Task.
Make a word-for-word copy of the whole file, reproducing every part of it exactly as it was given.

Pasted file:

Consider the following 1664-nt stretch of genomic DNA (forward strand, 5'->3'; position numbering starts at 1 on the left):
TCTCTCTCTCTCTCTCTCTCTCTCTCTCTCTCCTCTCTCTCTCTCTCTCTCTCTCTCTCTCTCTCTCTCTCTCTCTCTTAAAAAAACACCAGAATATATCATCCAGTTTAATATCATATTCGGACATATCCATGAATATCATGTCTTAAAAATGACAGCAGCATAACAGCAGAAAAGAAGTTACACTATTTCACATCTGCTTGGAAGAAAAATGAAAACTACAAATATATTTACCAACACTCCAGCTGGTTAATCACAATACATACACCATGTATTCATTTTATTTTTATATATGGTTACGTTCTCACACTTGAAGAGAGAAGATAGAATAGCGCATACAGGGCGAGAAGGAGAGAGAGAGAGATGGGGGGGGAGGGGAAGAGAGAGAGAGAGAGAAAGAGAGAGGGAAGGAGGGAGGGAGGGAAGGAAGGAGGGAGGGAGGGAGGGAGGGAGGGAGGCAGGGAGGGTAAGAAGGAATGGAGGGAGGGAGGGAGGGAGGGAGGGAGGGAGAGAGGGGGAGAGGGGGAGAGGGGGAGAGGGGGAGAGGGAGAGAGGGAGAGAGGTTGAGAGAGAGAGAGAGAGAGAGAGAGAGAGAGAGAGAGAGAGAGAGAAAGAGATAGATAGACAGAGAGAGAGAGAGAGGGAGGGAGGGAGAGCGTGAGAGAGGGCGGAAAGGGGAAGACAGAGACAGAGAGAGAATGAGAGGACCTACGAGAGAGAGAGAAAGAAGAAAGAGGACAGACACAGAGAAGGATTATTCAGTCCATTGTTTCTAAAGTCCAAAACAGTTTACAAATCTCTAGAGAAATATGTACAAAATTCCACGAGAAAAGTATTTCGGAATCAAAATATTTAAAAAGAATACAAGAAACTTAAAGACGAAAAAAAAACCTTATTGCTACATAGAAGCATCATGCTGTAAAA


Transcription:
Consider the following 1664-nt stretch of genomic DNA (forward strand, 5'->3'; position numbering starts at 1 on the left):
TCTCTCTCTCTCTCTCTCTCTCTCTCTCTCTCCTCTCTCTCTCTCTCTCTCTCTCTCTCTCTCTCTCTCTCTCTCTCTTAAAAAAACACCAGAATATATCATCCAGTTTAATATCATATTCGGACATATCCATGAATATCATGTCTTAAAAATGACAGCAGCATAACAGCAGAAAAGAAGTTACACTATTTCACATCTGCTTGGAAGAAAAATGAAAACTACAAATATATTTACCAACACTCCAGCTGGTTAATCACAATACATACACCATGTATTCATTTTATTTTTATATATGGTTACGTTCTCACACTTGAAGAGAGAAGATAGAATAGCGCATACAGGGCGAGAAGGAGAGAGAGAGAGATGGGGGGGGAGGGGAAGAGAGAGAGAGAGAGAAAGAGAGAGGGAAGGAGGGAGGGAGGGAAGGAAGGAGGGAGGGAGGGAGGGAGGGAGGGAGGCAGGGAGGGTAAGAAGGAATGGAGGGAGGGAGGGAGGGAGGGAGGGAGGGAGAGAGGGGGAGAGGGGGAGAGGGGGAGAGGGGGAGAGGGAGAGAGGGAGAGAGGTTGAGAGAGAGAGAGAGAGAGAGAGAGAGAGAGAGAGAGAGAGAGAGAAAGAGATAGATAGACAGAGAGAGAGAGAGAGGGAGGGAGGGAGAGCGTGAGAGAGGGCGGAAAGGGGAAGACAGAGACAGAGAGAGAATGAGAGGACCTACGAGAGAGAGAGAAAGAAGAAAGAGGACAGACACAGAGAAGGATTATTCAGTCCATTGTTTCTAAAGTCCAAAACAGTTTACAAATCTCTAGAGAAATATGTACAAAATTCCACGAGAAAAGTATTTCGGAATCAAAATATTTAAAAAGAATACAAGAAACTTAAAGACGAAAAAAAAACCTTATTGCTACATAGAAGCATCATGCTGTAAAA